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Reading the Bible in the Global Village: Cape Town
Tinyiko S. Maluleke; Musa Dube, Gerald O. West, Alpheus Masoga, Norman K. Gottwald, Jeremy Punt, Justin S. Ukpong, Vincent L. Wimbush, editors
Publication Date
July 2002


The world is increasingly assuming the characteristics of a “global village,” as transportation and information technologies make travel and communications around the globe ever quicker and easier. The world of biblical scholarship has not been immune to such changes. Increasingly, biblical scholars everywhere recognize that they are “reading the Bible in the global village” and that as they do so they must be aware not only of their particular contexts for reading the Bible but also of the relationships and tensions between the global and the local, the general and the particular. This volume, which derives from the 2000 SBL International Meeting in Cape Town, South Africa, presents essays by eight scholars who either come from Africa or have strong interests in African biblical scholarship. Taken together, their work provides a good overview of and introduction to some of the key issues, themes, theories, and practices that are characteristic of the best contemporary biblical study in Africa.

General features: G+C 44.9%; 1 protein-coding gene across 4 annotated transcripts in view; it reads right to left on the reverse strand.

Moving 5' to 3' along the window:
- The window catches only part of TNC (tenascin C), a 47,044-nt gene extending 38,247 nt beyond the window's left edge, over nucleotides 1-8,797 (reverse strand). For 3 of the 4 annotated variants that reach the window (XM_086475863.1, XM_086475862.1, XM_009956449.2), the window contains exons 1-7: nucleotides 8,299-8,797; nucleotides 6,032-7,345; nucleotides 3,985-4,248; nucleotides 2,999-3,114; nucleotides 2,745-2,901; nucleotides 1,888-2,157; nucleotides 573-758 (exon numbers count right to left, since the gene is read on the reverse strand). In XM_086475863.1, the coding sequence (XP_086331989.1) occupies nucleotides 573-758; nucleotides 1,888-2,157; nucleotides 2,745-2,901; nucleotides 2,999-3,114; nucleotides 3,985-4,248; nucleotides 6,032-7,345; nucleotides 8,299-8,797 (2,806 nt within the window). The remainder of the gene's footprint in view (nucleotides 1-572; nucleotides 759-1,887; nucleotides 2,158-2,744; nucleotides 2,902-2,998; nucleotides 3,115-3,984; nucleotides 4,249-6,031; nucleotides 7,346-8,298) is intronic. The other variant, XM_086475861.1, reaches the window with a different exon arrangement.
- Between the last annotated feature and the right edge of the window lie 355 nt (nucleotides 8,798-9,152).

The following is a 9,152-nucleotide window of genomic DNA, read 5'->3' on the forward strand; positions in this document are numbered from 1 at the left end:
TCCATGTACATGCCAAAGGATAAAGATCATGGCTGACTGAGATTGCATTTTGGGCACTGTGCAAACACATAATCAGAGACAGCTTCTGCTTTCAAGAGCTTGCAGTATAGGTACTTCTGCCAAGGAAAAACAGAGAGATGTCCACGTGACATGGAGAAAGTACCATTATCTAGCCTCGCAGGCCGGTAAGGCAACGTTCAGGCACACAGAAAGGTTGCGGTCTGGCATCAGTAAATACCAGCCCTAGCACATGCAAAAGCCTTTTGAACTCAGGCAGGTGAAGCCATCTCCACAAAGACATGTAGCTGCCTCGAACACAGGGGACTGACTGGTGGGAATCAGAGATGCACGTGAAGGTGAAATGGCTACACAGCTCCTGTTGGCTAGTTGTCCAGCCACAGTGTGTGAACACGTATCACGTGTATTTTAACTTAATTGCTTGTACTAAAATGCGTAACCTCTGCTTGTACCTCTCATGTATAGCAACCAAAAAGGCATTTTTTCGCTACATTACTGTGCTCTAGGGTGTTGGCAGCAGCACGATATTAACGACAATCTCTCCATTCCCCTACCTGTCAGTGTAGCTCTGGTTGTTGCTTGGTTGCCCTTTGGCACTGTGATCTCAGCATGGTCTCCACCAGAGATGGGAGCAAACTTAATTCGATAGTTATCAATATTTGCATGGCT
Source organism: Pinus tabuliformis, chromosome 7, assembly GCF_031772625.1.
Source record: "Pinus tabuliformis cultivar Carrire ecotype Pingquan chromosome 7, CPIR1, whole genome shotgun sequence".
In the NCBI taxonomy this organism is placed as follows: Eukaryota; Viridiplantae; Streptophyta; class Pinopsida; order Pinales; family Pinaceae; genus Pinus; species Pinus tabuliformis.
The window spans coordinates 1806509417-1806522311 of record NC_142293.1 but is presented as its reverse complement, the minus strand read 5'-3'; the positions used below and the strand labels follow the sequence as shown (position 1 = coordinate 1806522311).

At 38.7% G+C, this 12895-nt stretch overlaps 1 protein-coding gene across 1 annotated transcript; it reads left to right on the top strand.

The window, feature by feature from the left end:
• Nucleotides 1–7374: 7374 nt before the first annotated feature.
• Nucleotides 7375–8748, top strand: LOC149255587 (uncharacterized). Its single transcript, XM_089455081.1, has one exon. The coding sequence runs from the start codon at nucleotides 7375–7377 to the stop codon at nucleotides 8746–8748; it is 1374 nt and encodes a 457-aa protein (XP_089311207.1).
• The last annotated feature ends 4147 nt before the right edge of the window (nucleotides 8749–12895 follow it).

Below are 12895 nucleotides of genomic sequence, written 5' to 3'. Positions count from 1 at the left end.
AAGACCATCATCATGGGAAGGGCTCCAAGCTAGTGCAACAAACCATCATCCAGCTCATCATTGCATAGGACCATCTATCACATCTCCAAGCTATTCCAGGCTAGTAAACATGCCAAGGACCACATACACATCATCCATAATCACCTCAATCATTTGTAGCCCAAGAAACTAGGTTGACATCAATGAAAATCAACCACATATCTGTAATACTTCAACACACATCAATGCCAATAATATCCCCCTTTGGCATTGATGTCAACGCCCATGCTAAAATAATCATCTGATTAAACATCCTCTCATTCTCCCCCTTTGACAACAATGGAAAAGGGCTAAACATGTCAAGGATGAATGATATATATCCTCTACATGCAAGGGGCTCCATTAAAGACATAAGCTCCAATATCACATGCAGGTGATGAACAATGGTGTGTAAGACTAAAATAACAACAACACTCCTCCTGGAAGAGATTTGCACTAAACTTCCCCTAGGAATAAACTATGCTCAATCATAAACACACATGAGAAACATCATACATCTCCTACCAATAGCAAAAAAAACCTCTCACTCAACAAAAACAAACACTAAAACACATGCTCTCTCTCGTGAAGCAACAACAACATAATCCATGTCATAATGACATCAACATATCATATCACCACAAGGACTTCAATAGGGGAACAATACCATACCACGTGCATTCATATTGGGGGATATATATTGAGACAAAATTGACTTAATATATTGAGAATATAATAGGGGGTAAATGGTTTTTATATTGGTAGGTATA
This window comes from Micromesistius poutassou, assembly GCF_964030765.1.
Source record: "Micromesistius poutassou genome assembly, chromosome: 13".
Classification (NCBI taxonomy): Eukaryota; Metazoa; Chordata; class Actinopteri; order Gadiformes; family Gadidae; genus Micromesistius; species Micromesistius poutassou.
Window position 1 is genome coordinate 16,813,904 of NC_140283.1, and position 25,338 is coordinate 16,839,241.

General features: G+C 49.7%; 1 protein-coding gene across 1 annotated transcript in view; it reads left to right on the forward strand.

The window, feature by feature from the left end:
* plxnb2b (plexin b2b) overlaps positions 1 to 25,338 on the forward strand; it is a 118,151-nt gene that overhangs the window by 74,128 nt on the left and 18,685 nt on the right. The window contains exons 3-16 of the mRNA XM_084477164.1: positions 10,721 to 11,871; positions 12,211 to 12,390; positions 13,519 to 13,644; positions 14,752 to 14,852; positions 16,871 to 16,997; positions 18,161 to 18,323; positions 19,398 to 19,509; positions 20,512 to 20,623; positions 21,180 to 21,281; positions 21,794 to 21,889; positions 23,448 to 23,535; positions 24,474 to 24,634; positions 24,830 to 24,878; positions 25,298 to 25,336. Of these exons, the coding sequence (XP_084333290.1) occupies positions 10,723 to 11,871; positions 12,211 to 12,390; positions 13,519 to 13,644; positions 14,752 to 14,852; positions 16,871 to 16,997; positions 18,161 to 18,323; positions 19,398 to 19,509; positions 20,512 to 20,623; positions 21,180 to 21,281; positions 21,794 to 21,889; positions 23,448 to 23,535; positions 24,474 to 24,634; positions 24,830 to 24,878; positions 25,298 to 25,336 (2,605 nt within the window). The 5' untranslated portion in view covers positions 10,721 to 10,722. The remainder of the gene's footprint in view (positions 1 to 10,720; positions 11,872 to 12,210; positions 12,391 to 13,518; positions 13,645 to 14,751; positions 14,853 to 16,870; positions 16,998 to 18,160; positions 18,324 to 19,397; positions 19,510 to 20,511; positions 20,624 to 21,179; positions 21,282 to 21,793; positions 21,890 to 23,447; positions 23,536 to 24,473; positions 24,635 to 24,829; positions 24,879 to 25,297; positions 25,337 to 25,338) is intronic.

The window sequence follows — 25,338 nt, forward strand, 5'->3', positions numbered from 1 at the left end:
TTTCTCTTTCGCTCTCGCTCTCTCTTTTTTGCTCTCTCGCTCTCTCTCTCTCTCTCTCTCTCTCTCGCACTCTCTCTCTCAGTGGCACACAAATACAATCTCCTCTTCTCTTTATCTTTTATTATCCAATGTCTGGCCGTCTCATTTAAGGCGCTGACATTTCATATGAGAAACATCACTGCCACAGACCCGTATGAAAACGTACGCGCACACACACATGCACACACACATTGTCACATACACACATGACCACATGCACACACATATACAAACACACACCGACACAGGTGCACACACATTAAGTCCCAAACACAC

Reading the Bible in the Global Village: Issues and Challenges from African Readings
—Justin S. Ukpong (Professor of New Testament at the Catholic Institute of West Africa, Port Harcourt, Nigeria)

Villagizing, Globalizing, and Biblical Studies
—Musa W. Dube (Senior Lecturer on the New Testament in the Department of Theology and Religious Studies, University of Botswana, Gaborone)

Unpacking the Package That Is the Bible in African Biblical Scholarship
—Gerald O. West (Professor of Hebrew Bible/Old Testament in the School of Theology, University of Natal, South Africa)

Redefining Power: Reading the Bible in Africa from the Peripheral and Central Positions
—Alpheus Masoga (Lecturer on Theology, African Orature, and Moral and Cultural Studies at the University of the North, Qwa Qwa Campus, South Africa)

The Role of Biblical Politics in Contextual Theologies
—Norman K. Gottwald (Adjunct Professor of Old Testament at the Pacific School of Religion and Professor Emeritus of Biblical Studies at New York Theological Seminary, and a past President of the Society of Biblical Literature)

Towards a Postcolonial Reading of Freedom in Paul
—Jeremy Punt (Lecturer in New Testament at the University of Fort Hare, Alice, South Africa)

What If We Are Mistaken about the Bible and Christianity in Africa
—Tinyiko S. Maluleke (Professor of African Theology and of Missiology in the Departments of Missiology and Systematic Theology, Faculty of Theology and Religious Studies, University of South Africa, Pretoria)

—Vincent L. Wimbush (Professor of New Testament and Christian Origins at Union Theological Seminary, New York)